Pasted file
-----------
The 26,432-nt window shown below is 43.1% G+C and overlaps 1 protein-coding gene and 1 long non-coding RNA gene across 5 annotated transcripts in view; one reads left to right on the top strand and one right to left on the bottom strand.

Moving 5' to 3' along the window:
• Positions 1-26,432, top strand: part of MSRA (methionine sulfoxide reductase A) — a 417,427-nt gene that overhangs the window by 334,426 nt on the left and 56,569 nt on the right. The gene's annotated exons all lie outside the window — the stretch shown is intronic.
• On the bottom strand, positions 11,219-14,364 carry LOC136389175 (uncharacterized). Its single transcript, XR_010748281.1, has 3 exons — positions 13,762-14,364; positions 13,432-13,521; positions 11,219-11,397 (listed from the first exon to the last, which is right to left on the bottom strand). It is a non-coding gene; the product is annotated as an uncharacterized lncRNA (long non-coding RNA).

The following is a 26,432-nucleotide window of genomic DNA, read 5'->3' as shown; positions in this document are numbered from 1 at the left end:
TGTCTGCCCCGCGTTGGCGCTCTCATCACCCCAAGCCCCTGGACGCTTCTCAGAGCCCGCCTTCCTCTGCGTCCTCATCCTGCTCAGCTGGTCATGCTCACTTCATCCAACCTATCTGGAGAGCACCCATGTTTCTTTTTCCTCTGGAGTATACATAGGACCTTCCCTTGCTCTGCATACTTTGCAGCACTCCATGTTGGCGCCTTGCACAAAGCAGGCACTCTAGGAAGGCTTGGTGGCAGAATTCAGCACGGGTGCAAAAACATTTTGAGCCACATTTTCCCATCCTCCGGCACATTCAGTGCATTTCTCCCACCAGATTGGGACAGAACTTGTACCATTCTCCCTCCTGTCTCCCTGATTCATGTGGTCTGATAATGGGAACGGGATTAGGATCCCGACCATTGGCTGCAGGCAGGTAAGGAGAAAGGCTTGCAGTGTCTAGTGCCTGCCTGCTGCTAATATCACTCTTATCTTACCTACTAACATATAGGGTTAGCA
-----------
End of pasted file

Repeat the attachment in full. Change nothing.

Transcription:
The 26,432-nt window shown below is 43.1% G+C and overlaps 1 protein-coding gene and 1 long non-coding RNA gene across 5 annotated transcripts in view; one reads left to right on the top strand and one right to left on the bottom strand.

Moving 5' to 3' along the window:
• Positions 1-26,432, top strand: part of MSRA (methionine sulfoxide reductase A) — a 417,427-nt gene that overhangs the window by 334,426 nt on the left and 56,569 nt on the right. The gene's annotated exons all lie outside the window — the stretch shown is intronic.
• On the bottom strand, positions 11,219-14,364 carry LOC136389175 (uncharacterized). Its single transcript, XR_010748281.1, has 3 exons — positions 13,762-14,364; positions 13,432-13,521; positions 11,219-11,397 (listed from the first exon to the last, which is right to left on the bottom strand). It is a non-coding gene; the product is annotated as an uncharacterized lncRNA (long non-coding RNA).

The following is a 26,432-nucleotide window of genomic DNA, read 5'->3' as shown; positions in this document are numbered from 1 at the left end:
TGTCTGCCCCGCGTTGGCGCTCTCATCACCCCAAGCCCCTGGACGCTTCTCAGAGCCCGCCTTCCTCTGCGTCCTCATCCTGCTCAGCTGGTCATGCTCACTTCATCCAACCTATCTGGAGAGCACCCATGTTTCTTTTTCCTCTGGAGTATACATAGGACCTTCCCTTGCTCTGCATACTTTGCAGCACTCCATGTTGGCGCCTTGCACAAAGCAGGCACTCTAGGAAGGCTTGGTGGCAGAATTCAGCACGGGTGCAAAAACATTTTGAGCCACATTTTCCCATCCTCCGGCACATTCAGTGCATTTCTCCCACCAGATTGGGACAGAACTTGTACCATTCTCCCTCCTGTCTCCCTGATTCATGTGGTCTGATAATGGGAACGGGATTAGGATCCCGACCATTGGCTGCAGGCAGGTAAGGAGAAAGGCTTGCAGTGTCTAGTGCCTGCCTGCTGCTAATATCACTCTTATCTTACCTACTAACATATAGGGTTAGCA